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The fifth National Climate Assessment is the U.S. government’s preeminent report on the impacts and risks of and responses to climate change. Scientists at the Department of Energy and its national laboratories made major contributions to the report. Rebecca Efroymson from DOE’s Oak Ridge National Laboratory explains how our understanding of the relationship between energy and climate change has evolved over time and how that can inform our future.
Video courtesy of DOE Office of Science

Nathalie Voisin from DOE’s Pacific Northwest National Laboratory discussed how issues around how climate change affect energy systems and how transitioning our energy systems can reduce the impacts of climate change.

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The fifth National Climate Assessment is the U.S. government’s preeminent report on the impacts and risks of and responses to climate change. Scientists at the Department of Energy and its national laboratories made major contributions to the report. Nathalie Voisin from DOE’s Pacific Northwest National Laboratory discusses how issues around how climate change affects energy systems and how transitioning our energy systems can reduce climate change’s impacts.
Video courtesy of DOE Office of Science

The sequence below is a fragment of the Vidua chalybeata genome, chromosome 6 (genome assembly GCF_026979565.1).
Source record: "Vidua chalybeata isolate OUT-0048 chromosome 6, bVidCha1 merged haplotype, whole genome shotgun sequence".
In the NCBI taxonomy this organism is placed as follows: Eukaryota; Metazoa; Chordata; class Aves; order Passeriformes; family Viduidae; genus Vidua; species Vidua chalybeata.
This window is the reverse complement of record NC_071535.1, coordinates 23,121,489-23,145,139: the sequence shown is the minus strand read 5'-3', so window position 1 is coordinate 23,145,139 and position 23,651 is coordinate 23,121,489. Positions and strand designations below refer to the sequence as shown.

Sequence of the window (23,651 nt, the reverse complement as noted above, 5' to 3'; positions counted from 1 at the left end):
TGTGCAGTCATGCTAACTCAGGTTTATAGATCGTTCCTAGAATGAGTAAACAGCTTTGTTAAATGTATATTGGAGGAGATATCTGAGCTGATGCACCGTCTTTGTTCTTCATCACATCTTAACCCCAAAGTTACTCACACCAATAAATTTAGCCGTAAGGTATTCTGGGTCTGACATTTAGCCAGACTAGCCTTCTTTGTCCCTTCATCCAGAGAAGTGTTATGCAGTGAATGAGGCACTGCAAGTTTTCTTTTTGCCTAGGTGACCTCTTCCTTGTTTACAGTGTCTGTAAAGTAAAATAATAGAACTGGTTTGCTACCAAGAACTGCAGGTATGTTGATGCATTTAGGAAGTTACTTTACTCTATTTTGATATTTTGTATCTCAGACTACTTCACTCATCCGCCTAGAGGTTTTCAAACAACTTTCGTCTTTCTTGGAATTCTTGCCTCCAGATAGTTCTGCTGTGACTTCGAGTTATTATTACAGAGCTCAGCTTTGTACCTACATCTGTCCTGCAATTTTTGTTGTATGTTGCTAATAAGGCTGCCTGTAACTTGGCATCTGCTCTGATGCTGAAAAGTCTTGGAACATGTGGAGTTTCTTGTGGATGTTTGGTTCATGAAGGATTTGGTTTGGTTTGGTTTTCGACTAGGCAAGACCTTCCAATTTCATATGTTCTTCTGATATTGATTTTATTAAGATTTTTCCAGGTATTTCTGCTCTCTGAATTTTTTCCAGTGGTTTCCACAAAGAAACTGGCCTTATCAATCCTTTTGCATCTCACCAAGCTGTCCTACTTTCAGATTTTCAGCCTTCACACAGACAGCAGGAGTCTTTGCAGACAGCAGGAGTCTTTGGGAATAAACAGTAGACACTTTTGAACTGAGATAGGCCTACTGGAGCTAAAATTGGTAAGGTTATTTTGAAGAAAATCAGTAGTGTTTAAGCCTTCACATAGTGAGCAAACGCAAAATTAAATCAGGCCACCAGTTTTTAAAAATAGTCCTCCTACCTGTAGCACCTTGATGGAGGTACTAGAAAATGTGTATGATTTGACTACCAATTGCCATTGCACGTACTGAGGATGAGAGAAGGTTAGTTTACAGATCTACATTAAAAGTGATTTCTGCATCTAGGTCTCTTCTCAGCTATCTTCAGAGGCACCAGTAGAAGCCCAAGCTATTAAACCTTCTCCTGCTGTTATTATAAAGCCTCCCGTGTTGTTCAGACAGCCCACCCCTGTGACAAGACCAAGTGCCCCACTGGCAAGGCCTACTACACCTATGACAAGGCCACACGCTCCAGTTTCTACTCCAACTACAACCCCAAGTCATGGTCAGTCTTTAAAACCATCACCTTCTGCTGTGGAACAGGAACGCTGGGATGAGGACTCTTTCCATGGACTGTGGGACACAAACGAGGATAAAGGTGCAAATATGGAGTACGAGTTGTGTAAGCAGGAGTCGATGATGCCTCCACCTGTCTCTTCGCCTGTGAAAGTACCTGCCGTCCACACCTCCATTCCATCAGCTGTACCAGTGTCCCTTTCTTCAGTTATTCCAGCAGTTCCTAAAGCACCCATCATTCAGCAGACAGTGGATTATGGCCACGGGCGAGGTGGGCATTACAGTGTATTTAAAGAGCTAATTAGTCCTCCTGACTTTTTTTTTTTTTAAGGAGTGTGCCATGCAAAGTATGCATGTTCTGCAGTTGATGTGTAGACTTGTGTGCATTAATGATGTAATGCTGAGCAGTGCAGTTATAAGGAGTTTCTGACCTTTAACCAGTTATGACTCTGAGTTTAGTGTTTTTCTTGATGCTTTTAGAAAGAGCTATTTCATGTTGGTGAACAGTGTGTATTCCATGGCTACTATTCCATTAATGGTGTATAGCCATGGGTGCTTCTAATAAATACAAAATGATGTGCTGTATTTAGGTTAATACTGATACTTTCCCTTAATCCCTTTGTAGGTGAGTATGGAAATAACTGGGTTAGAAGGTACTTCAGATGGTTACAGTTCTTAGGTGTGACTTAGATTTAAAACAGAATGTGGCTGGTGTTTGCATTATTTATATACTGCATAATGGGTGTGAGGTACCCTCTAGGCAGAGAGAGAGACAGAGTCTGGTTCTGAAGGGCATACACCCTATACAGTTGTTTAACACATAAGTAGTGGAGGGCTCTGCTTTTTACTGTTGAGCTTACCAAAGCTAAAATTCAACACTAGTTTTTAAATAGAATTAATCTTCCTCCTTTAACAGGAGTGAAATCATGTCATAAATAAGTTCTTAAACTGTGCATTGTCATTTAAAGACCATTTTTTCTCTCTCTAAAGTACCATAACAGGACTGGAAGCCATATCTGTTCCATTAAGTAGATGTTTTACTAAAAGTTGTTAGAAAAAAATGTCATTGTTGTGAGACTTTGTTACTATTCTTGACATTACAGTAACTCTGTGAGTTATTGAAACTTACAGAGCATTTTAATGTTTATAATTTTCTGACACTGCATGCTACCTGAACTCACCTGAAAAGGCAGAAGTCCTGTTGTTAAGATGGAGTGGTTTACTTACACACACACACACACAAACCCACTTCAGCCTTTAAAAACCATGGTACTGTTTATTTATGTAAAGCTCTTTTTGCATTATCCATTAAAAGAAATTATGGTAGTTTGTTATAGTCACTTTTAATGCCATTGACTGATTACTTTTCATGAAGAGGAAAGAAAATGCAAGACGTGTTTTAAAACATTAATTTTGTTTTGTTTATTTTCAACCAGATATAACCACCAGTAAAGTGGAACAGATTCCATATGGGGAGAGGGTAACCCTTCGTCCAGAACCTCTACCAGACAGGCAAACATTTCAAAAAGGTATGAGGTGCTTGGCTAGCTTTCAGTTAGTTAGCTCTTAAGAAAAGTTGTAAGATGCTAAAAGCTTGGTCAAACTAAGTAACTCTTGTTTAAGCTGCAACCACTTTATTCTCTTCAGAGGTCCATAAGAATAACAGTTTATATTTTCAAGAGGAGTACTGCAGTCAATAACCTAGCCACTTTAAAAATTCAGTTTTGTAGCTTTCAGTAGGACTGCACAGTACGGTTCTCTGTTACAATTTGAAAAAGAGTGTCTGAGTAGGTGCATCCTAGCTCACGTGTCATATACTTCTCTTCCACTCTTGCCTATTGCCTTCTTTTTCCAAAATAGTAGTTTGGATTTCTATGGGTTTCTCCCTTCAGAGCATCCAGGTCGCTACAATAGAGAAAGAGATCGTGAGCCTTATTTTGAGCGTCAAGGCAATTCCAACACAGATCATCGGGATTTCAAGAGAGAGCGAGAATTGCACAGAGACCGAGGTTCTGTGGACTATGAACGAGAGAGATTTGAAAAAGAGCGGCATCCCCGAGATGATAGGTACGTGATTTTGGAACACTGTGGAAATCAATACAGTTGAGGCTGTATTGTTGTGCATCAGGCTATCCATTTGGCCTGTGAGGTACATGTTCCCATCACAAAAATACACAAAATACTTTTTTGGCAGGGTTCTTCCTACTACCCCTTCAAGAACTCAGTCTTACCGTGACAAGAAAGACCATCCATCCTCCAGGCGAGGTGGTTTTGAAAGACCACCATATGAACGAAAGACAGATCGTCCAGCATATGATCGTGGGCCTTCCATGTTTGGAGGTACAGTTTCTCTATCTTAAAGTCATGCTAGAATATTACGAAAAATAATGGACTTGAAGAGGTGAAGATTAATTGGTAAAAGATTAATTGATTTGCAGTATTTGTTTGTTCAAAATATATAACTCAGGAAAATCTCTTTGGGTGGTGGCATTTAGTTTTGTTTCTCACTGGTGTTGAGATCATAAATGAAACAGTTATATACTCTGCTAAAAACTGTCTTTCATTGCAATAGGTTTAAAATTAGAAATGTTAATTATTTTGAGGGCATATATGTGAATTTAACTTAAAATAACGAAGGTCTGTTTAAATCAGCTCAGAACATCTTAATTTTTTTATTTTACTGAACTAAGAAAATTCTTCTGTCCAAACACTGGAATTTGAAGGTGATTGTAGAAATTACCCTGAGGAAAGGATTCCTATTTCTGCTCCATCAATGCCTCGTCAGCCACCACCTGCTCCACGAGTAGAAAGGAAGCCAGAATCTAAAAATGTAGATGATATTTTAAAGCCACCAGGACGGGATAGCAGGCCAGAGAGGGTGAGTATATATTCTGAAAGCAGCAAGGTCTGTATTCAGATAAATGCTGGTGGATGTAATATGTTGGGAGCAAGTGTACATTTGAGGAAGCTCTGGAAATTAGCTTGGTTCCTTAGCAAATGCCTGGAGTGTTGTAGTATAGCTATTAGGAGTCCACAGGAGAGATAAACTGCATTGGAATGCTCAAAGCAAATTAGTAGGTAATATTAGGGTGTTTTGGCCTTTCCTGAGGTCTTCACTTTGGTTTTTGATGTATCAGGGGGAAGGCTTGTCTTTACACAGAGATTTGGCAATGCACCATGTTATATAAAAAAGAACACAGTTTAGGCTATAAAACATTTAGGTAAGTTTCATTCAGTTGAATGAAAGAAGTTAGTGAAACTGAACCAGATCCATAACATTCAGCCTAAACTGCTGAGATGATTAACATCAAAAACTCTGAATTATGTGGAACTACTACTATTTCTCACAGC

Ruby Leung from DOE’s Pacific Northwest National Laboratory talked about how she and other researchers make projections about climate change and its effects, including on extreme weather.
 

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The fifth National Climate Assessment is the U.S. government’s preeminent report on the impacts and risks of and responses to climate change. Scientists at the Department of Energy and its national laboratories made major contributions to the report. Ruby Leung from DOE’s Pacific Northwest National Laboratory talks about how she and other researchers make projections about climate change and its effects, including on extreme weather.
Video courtesy of DOE Office of Science

Zarrar Khan from DOE’s Pacific Northwest National Laboratory described how projections of future electricity use can help us understand climate change.

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The fifth National Climate Assessment is the U.S. government’s preeminent report on the impacts and risks of and responses to climate change. Scientists at the Department of Energy and its national laboratories made major contributions to the report. Zarrar Khan from DOE’s Pacific Northwest National Laboratory describes how projections of future electricity use can help us understand climate change.
Video courtesy of DOE Office of Science

John Field from DOE’s Oak Ridge National Laboratory described how land use will change as America reduces its greenhouse gas emissions.

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The fifth National Climate Assessment is the U.S. government’s preeminent report on the impacts and risks of and responses to climate change. Scientists at the Department of Energy and its national laboratories made major contributions to the report. John Field from DOE’s Oak Ridge National Laboratory describes how land use will change as America reduces its greenhouse gas emissions.
Video courtesy of DOE Office of Science
Shannon Brescher Shea
Shannon Brescher Shea (shannon.shea@science.doe.gov) is the social media manager and senior writer/editor in the Office of Science’s Office of Communications and Public Affairs.